Mastomys natalensis (Smith, 1834)

Denys, Christiane, Lalis, Aude, Lecompte, Émilie, Cornette, Raphaël, Moulin, Sibyle, Makundi, Rhodes H., Machang, Robert S., Volobouev, Vitaly & Aniskine, Vladimir M., 2011, A faunal survey in Kingu Pira (south Tanzania), with new karyotypes of several small mammals and the description of a new Murid species (Mammalia, Rodentia), Zoosystema 33 (1), pp. 5-47 : 19

publication ID

https://doi.org/ 10.5252/z2011n1a1

persistent identifier

https://treatment.plazi.org/id/475DBC14-FFA3-6633-FF05-0EFEEBA5FC3E

treatment provided by

Felipe

scientific name

Mastomys natalensis (Smith, 1834)
status

 

Mastomys natalensis (Smith, 1834)

Mus coucha natalensis Smith, 1834: 156 .

In Tanzania, Mastomys is very abundant, especially in cultivated areas (Leirs et al. 1990; Lima et al. 2003). Different studies have shown that only M. natalensis is present in Tanzania.

This very common species was represented in our sample from KP by 217 individuals, of which 108 females and 109 males. Mastomys was found in all the trapping lines except the Kichi forest (F) and the open woodland (G). Some specimens were also trapped in houses. Among the females there are many juvenile specimens (eight with mass <13 g and tooth wear stage 1), 29 had visible mammae with a weight greater than 34 g, and none was pregnant. Among the males only four specimens reached a mass of 50 g and only two had scrotal testes. The composition of the present sampling reflects the biological cycle of the species in Tanzania ( Lalis et al. 2006).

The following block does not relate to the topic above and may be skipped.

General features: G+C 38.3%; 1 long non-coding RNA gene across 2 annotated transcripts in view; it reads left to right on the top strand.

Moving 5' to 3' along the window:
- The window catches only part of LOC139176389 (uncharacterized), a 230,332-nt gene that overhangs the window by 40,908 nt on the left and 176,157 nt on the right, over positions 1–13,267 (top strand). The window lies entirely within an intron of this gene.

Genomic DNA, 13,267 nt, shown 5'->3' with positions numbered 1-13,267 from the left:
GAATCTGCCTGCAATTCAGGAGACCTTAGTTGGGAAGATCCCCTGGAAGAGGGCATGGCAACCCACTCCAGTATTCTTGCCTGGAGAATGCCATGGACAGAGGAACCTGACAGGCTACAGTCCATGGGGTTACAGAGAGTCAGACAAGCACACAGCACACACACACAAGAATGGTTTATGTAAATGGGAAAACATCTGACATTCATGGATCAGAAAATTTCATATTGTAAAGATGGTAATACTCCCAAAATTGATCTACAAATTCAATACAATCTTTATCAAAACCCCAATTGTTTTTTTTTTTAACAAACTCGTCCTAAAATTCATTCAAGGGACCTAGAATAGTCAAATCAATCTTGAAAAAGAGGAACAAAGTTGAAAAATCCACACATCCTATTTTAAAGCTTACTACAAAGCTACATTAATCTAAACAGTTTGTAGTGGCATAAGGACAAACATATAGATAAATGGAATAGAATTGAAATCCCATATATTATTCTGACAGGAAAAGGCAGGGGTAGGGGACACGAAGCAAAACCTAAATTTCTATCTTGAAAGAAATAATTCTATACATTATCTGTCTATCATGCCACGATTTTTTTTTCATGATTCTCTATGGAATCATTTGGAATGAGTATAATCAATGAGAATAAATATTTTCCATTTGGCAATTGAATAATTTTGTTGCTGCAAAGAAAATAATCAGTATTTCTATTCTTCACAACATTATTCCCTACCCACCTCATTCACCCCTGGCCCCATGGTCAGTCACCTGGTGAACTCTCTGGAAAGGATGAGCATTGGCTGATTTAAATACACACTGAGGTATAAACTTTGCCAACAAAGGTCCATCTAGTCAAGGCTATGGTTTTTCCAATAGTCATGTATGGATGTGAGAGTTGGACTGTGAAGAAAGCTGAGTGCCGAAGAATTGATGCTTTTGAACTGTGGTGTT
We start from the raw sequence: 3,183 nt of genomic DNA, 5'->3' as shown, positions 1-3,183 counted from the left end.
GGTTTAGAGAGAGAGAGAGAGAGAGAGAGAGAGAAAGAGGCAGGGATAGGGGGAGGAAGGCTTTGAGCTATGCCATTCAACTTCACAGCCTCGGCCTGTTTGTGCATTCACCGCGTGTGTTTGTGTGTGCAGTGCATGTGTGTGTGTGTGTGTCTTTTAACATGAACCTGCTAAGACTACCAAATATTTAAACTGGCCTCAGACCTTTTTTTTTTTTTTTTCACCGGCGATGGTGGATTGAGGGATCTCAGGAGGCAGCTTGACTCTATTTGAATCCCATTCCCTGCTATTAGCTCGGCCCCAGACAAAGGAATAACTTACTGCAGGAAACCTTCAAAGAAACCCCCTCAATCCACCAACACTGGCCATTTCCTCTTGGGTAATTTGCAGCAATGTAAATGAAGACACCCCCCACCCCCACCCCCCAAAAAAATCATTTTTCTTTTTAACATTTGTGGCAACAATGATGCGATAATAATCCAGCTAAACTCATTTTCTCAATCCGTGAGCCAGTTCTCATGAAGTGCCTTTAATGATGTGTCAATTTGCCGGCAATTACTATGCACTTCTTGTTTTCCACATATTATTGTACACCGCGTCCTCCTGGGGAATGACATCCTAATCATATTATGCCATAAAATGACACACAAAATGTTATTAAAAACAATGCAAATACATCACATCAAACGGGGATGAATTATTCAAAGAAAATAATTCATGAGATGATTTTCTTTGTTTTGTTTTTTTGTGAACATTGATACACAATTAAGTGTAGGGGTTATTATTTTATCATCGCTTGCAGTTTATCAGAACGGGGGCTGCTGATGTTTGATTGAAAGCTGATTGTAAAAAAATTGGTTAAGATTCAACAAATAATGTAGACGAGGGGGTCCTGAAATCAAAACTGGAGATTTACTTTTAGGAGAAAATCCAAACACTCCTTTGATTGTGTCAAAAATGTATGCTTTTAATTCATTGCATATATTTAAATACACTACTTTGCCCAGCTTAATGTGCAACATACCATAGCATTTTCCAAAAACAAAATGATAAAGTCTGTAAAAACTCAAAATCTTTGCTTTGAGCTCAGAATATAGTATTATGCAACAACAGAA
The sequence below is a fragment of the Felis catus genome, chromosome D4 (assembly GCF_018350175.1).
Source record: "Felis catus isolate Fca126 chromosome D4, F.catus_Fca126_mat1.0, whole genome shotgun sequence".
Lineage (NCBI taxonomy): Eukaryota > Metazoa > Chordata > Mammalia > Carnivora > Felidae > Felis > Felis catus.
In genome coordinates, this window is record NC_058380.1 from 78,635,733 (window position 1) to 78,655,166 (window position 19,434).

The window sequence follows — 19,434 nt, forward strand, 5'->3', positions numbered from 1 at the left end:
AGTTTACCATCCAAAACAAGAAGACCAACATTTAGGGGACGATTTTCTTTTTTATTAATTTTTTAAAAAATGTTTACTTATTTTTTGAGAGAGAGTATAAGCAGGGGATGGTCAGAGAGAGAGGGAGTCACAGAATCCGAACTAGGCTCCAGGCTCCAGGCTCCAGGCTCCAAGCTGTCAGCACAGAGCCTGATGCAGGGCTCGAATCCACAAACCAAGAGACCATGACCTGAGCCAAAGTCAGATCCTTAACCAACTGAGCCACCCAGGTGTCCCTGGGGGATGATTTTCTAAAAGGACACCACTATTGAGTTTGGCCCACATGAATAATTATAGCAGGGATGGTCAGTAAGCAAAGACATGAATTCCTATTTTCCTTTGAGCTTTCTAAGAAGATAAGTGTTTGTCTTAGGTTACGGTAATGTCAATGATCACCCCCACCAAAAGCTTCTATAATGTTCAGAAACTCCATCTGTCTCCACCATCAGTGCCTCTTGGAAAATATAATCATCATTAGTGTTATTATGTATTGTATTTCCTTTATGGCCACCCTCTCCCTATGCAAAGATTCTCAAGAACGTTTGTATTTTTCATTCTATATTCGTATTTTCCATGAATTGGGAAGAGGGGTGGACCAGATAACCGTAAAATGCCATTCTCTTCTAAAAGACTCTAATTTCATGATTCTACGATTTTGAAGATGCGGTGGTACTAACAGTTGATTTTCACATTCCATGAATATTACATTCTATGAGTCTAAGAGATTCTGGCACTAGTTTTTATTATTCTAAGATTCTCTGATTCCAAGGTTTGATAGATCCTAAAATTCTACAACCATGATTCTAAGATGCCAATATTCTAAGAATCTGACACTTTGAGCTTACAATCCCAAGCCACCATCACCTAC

The results of microsatellite analyses revealed the absence of rupture in gene flow between individuals of Morogoro and Kingu Pira indicating that the Rufiji river and its swamp does not constitute a geographic barrier important enough to limit the crossing of Mastomys . They exchanged high gene flows by migration phenomenon and could belong to a single panmictic unit. This migratory flow contributed to genetic mixing which tends to homogenize the populations and to limit their genetic diversification ( Lalis et al. 2009).

The karyotype of M. natalensis has been described repeatedly (Britton-Davidian et al. 1995; Granjon et al. 1997; Corti et al. 2005). It contains 32 chromosomes and FNa varying from 54 to 52, due to pericentric inversion of chromosome pair 14. In addition, this species is characterized by appreciable heteromorphism of two submetacentric pairs of autosomes resulting from addition/ deletion of C heterochromatin on the entirely heterochromatic short arms (Britton-Davidian et al. 1995). Four out of five KP specimens possess typical M. natalensis karyotype with 2n = 32 and FNa = 54. However the fifth individual appeared unusual by having variable chromosome number in different cells, namely 78% possess 33 and 12% 34 chromosomes (the remaining 10% have 2n = 32). This variation is caused by the presence of supernumerary or B chromosomes which often display intercellular variation or mosaicism ( Volobouev 1980). In addition, the sizes of both X and Y chromosomes was variable, due to polymorphism for addition/deletion of C heterochromatin ( Fig. 8 View FIG ) never revealed before.

Kingdom

Animalia

Phylum

Chordata

Class

Mammalia

Order

Rodentia

Family

Muridae

Genus

Mastomys

Loc

Mastomys natalensis (Smith, 1834)

Denys, Christiane, Lalis, Aude, Lecompte, Émilie, Cornette, Raphaël, Moulin, Sibyle, Makundi, Rhodes H., Machang, Robert S., Volobouev, Vitaly & Aniskine, Vladimir M. 2011
2011
Loc

Mastomys

Thomas 1915
1915
Loc

Mus coucha natalensis

Smith 1834: 156
1834